Anyways, I don't mean to sound harsh because it serves a purpose though I doubt I'll ever do it again. I did catch and release my one rainbow trout but didn't bother taking a photo of it. I left shortly afterwards.

Sunday, December 03, 2006

A new camera to capture fishing adventures

Seeing as my camera phone sucks and it would be difficult to explain to the wife that I ruined the family camera by dropping it in the water, I decided to look for a camera of my own.

I like Canon digital cameras and the ELPH series are small enough to carry easily in a shirt pocket so I looked at getting an older model off ebay. I figured I could get a quality used camera at a reasonable price. I settled on the 3 megapixel PowerShot S230 ELPH camera. A water-resitant or waterproof model would have been better but those seemed obviously a bit more expensive.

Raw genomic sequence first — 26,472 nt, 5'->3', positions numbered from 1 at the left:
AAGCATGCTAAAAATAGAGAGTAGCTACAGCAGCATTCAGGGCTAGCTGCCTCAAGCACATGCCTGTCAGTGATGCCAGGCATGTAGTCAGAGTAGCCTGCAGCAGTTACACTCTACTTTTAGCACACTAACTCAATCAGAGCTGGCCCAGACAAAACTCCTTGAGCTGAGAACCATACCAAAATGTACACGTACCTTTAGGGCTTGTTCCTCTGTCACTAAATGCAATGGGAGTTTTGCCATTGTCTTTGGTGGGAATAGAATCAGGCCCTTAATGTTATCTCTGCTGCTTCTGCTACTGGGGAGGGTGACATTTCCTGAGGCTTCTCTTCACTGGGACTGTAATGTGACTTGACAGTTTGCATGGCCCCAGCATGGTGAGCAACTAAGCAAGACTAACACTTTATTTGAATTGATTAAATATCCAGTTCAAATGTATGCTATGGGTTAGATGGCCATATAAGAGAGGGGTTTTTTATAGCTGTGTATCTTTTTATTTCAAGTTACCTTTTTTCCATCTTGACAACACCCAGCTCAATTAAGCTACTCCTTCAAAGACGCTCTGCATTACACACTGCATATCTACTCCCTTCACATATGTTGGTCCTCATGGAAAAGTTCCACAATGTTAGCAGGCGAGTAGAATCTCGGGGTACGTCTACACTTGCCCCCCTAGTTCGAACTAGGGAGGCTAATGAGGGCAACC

Anyways, the camera I decided to bid on was luckily being sold by someone in the next town so I contacted the seller who indicated I could pick it up rather than pay the $15 shipping cost since I was local. That gave me a $15 advantage over other bidders so I set my max bid at $80 and I won it later that day. I picked the camera up from the seller today.

Not a bad deal for a camera that 3 years ago sold for around $399. It came with two batteries, the charger, USB cables, manuals, and a 128MB CF card as well as a 32MB and a couple of 16MB CF cards that aren't all too useful.

I checked the camera and batteries out by snapping about 80 random photos around the house with the flash and it appeared to work fine. The 640x480 movie mode I took of the dog was pretty decent. This will be a bonus addition to catch those live action shots of fish burning drag, etc.

I'm pleased that my blog will now have better quality photos and possibly video and if I were to do something horrible to the camera, I'm not out $400. Cool.